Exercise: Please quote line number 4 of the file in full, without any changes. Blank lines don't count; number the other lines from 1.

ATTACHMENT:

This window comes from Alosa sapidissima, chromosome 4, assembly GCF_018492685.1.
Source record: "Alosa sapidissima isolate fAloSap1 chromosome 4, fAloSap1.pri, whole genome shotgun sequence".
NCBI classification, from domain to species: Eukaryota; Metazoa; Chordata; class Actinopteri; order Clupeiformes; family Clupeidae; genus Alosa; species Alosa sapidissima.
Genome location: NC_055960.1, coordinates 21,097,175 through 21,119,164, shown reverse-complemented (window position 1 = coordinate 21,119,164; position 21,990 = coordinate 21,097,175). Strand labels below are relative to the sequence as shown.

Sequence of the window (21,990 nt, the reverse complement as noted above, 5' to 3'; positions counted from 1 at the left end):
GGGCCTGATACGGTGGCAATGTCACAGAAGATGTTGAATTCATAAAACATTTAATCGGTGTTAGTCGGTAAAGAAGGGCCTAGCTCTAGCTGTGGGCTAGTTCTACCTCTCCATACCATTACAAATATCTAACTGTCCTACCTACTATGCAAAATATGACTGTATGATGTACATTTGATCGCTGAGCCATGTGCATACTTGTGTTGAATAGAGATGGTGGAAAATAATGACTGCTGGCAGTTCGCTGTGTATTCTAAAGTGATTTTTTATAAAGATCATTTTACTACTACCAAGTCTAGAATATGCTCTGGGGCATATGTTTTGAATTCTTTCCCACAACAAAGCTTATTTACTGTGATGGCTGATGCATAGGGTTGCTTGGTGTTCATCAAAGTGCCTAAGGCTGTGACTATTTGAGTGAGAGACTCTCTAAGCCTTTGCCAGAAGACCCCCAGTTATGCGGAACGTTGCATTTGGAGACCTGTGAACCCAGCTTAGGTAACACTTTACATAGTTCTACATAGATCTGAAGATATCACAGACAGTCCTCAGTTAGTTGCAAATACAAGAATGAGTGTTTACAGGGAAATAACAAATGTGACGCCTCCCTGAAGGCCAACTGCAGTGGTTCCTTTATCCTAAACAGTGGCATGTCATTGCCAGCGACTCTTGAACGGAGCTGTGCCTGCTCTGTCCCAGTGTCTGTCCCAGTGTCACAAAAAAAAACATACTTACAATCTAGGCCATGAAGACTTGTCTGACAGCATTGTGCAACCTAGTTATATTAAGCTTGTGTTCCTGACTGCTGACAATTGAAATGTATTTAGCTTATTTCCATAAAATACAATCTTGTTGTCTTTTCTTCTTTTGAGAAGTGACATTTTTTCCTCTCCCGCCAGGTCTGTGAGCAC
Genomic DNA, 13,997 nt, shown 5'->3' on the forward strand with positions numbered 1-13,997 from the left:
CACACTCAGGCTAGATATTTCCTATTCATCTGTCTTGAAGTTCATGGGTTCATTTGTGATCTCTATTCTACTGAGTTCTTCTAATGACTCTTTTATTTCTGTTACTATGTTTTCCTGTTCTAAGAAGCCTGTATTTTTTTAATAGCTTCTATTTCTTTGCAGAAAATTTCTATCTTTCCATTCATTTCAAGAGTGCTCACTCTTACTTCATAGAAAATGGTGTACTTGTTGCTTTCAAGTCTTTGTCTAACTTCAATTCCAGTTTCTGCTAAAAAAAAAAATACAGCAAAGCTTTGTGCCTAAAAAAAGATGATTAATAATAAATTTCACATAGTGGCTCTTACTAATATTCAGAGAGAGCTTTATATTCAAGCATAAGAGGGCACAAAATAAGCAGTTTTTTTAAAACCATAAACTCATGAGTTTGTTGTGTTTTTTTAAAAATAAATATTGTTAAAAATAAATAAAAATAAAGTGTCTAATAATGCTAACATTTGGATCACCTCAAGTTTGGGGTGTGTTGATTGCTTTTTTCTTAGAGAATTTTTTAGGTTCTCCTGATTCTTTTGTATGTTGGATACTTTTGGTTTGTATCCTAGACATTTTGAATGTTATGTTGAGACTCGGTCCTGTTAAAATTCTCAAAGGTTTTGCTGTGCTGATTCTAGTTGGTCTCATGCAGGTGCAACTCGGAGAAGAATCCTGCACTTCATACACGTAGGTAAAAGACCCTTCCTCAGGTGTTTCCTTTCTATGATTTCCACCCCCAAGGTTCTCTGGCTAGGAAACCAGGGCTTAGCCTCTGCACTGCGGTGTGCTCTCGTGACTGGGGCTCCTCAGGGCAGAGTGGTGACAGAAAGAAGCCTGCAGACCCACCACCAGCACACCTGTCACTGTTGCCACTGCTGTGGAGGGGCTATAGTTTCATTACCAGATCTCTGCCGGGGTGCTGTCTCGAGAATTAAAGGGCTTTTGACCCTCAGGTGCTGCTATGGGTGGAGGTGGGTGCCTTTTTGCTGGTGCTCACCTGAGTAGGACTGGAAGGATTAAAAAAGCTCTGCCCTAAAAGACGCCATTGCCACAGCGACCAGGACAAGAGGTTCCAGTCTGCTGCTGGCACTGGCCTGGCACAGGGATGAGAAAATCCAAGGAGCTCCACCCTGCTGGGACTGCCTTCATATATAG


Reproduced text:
Genome location: NC_055960.1, coordinates 21,097,175 through 21,119,164, shown reverse-complemented (window position 1 = coordinate 21,119,164; position 21,990 = coordinate 21,097,175). Strand labels below are relative to the sequence as shown.